• Forums may contain rich details posted by the user providing additional context around the IP addresses shared. E.g., knowing if the IP belongs to a botnet, hosting provider or anonymous proxy can help augment downstream systems with additional features to aid in decision making. Additional details such as specific botnet name can provide useful tags for downstream analytics.
  • Access to highly reliable and multiple oracles. Security researchers and white-hat hackers are always on the lookout for threats and threat intelligence. A large number of such individuals share their insights freely and openly online. The information shared is very valuable not to mention multi-faceted and can provide additional levers with which to improve defenses.

Crowdsourcing data from online security forums is recommended for teams who have access to cross-functional professionals given the variety of technologies that need to be stitched together to create and maintain such a program. Alternatively, threat intelligence vendors exist who consolidate data from a variety of data sources and make consumable feeds available as commercial offerings. Organizations are also known to come together to share knowledge and threat intelligence. While the idea of crowdsourcing data is appealing, its effectiveness should be considered compared to sourcing threat intelligence data from more conventional sources. Nevertheless, I believe it is a worthy endeavor to identify reliable online data sources that can be assimilated into the overall threat intelligence strategy.

Developing a data product

I wanted to develop a product end to end. One product idea was to develop a service that would identify web technologies used by popular sites. The “end to end” development of such a product would require crawling URLs, parsing of raw website data, data processing, server-side web development, UI work and serving the final product online. All aspects I wanted to tinker with. The final product would allow a user to input a JavaScript library name and see a sample of URLs purportedly using the library.

The top 1 million Alexa sites seemed like a good place to find a list of URLs to crawl.

Most of the development was done using AWS services. The final web application though is served using Google Cloud’s Cloudrun service.

There are a few high-level moving parts that need to be highlighted;

1) Crawler
2) Data processing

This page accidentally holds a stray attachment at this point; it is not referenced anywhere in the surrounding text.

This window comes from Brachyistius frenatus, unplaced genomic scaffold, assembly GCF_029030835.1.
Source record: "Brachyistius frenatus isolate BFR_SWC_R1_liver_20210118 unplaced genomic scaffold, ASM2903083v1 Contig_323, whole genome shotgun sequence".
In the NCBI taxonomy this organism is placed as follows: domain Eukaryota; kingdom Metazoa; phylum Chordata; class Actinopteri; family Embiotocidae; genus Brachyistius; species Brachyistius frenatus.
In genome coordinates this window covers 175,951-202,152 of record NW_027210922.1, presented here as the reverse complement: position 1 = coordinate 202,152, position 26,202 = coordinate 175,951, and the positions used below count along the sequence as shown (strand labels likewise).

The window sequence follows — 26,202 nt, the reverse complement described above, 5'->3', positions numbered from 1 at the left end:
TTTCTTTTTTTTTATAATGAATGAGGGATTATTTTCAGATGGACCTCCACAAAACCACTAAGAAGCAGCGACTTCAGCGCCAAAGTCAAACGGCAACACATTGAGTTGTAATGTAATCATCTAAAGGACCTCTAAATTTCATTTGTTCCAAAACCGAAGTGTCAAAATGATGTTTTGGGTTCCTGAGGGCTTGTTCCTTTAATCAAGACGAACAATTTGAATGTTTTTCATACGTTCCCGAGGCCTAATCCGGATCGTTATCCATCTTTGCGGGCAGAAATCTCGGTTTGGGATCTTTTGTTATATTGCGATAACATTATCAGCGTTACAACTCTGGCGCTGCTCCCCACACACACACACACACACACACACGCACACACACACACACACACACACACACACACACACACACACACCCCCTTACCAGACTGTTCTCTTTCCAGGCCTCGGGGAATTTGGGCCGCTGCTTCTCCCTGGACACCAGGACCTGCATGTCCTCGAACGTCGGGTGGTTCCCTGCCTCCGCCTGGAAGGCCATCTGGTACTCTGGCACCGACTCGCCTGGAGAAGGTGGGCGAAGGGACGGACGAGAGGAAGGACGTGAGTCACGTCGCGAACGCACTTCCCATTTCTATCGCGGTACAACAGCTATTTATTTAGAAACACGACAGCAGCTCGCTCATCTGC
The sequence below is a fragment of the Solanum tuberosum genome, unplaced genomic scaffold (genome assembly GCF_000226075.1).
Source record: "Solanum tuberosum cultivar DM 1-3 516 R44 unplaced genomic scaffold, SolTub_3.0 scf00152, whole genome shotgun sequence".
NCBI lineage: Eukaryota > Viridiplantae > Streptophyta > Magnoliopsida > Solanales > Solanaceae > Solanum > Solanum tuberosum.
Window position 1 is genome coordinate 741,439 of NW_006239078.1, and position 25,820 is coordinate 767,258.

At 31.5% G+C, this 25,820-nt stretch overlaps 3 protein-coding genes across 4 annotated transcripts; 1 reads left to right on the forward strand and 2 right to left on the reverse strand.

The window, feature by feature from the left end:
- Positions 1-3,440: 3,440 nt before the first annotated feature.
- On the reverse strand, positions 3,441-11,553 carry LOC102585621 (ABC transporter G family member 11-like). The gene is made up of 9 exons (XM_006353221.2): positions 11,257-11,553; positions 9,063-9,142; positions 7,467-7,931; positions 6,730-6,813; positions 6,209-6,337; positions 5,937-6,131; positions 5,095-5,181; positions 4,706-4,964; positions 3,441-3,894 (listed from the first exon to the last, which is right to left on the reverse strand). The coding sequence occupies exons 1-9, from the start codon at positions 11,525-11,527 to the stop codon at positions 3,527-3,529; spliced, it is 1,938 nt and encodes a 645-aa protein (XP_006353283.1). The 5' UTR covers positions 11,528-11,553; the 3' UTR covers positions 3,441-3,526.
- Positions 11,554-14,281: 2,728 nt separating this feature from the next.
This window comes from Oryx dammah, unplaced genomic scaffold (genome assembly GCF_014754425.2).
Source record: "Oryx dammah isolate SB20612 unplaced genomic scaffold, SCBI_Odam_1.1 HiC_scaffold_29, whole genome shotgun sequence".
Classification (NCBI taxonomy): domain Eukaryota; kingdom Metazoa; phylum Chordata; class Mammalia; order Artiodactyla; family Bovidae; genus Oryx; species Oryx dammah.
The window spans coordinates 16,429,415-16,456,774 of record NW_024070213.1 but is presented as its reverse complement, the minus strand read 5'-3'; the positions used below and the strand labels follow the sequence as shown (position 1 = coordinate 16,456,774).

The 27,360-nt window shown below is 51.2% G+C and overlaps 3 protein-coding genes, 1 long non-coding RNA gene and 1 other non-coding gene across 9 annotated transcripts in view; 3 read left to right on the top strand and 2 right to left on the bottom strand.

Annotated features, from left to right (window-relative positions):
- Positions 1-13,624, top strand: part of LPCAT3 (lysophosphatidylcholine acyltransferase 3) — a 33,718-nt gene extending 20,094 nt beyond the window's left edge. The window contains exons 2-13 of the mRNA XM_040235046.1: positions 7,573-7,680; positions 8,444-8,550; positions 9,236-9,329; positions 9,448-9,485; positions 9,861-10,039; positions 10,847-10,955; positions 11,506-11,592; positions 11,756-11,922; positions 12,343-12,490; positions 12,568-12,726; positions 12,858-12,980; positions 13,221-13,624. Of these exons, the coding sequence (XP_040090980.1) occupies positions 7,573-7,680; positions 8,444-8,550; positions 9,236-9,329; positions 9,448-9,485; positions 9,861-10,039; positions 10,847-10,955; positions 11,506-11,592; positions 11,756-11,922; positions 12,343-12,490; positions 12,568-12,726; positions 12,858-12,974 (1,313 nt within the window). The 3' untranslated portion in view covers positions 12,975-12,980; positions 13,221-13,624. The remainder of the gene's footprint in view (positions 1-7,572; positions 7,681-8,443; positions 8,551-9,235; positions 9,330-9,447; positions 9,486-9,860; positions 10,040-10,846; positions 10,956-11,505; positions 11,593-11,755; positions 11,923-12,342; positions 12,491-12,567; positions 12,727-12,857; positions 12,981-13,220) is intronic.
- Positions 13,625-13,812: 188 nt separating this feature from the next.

3) Web service/application

CRAWLER
Simply put, crawlers are programs that extract information from URLs. URLs found when parsing the information extracted from previous URLs are also crawled. This process is described popularly as “spidering”. Though simple in notion, implementing a high-performance crawler is challenging. For my purposes, I created a simple crawler as shown in the diagram below;

1) A Simple Queue Service(SQS) queue is seeded with the top 1M Alexa URLs.
2) Each EC2 instance runs the crawler process. The crawler process 1) requests a URL from SQS to crawl 2) requests the URL and 3) submits the received response into a Kinesis Firehose stream.
3) The Kinesis Firehose stream transports data to S3.

The crawler uses Splash, a headless browser service that requests the URL. A powerful feature of Splash is the ability to write Lua scripts to perform customizations.

It is important to rate-limit your crawling and not overload websites with your requests. For this project, I only visited a URL once and did not crawl any out links. Additionally, always respect the robots.txt directives when you crawl.

DATA PROCESSING
Raw data collected from 1M Alexa URLs are stored in S3 and is processed using Spark running on an Elastic Map Reduce(EMR) cluster. The result of data processing is a cleaned-up dataset that maps a URL to a JavaScript variable, and the JavaScript variable to its parent JavaScript library, as shown in the table below. The final application allows the user to type in the JavaScript library name, such as “New Relic” and see a sample of websites that are using “New Relic”.

URL JavaScript Variable Name Library Name
http://apmterminals.com GoogleAnalyticsObject Google Analytics